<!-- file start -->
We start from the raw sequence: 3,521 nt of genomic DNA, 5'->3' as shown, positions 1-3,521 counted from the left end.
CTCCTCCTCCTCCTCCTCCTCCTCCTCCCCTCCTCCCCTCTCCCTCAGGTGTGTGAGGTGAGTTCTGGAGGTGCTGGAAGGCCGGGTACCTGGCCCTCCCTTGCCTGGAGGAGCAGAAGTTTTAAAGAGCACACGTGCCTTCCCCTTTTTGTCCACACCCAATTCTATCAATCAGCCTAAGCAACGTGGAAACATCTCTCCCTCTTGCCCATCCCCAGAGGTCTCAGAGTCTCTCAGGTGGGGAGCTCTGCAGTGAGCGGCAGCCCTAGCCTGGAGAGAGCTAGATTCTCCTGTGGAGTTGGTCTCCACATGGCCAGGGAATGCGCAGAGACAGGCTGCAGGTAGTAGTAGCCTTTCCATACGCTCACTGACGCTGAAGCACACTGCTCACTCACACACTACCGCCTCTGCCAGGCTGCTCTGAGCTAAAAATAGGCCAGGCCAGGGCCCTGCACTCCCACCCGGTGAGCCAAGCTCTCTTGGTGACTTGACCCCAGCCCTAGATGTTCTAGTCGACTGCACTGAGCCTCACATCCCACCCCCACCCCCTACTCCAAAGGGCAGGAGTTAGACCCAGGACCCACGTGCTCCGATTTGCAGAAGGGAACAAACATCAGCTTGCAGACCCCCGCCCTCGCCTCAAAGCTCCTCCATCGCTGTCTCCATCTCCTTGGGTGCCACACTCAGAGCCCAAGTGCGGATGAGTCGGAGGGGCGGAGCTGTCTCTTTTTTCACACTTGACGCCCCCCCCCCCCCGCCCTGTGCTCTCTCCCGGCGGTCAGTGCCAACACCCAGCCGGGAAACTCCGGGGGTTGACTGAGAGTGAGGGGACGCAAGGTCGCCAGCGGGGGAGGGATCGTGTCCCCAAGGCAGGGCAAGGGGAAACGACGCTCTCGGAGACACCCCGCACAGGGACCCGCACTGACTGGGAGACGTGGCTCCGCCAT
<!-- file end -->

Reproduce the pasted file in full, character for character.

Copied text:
We start from the raw sequence: 3,521 nt of genomic DNA, 5'->3' as shown, positions 1-3,521 counted from the left end.
CTCCTCCTCCTCCTCCTCCTCCTCCTCCCCTCCTCCCCTCTCCCTCAGGTGTGTGAGGTGAGTTCTGGAGGTGCTGGAAGGCCGGGTACCTGGCCCTCCCTTGCCTGGAGGAGCAGAAGTTTTAAAGAGCACACGTGCCTTCCCCTTTTTGTCCACACCCAATTCTATCAATCAGCCTAAGCAACGTGGAAACATCTCTCCCTCTTGCCCATCCCCAGAGGTCTCAGAGTCTCTCAGGTGGGGAGCTCTGCAGTGAGCGGCAGCCCTAGCCTGGAGAGAGCTAGATTCTCCTGTGGAGTTGGTCTCCACATGGCCAGGGAATGCGCAGAGACAGGCTGCAGGTAGTAGTAGCCTTTCCATACGCTCACTGACGCTGAAGCACACTGCTCACTCACACACTACCGCCTCTGCCAGGCTGCTCTGAGCTAAAAATAGGCCAGGCCAGGGCCCTGCACTCCCACCCGGTGAGCCAAGCTCTCTTGGTGACTTGACCCCAGCCCTAGATGTTCTAGTCGACTGCACTGAGCCTCACATCCCACCCCCACCCCCTACTCCAAAGGGCAGGAGTTAGACCCAGGACCCACGTGCTCCGATTTGCAGAAGGGAACAAACATCAGCTTGCAGACCCCCGCCCTCGCCTCAAAGCTCCTCCATCGCTGTCTCCATCTCCTTGGGTGCCACACTCAGAGCCCAAGTGCGGATGAGTCGGAGGGGCGGAGCTGTCTCTTTTTTCACACTTGACGCCCCCCCCCCCCCGCCCTGTGCTCTCTCCCGGCGGTCAGTGCCAACACCCAGCCGGGAAACTCCGGGGGTTGACTGAGAGTGAGGGGACGCAAGGTCGCCAGCGGGGGAGGGATCGTGTCCCCAAGGCAGGGCAAGGGGAAACGACGCTCTCGGAGACACCCCGCACAGGGACCCGCACTGACTGGGAGACGTGGCTCCGCCAT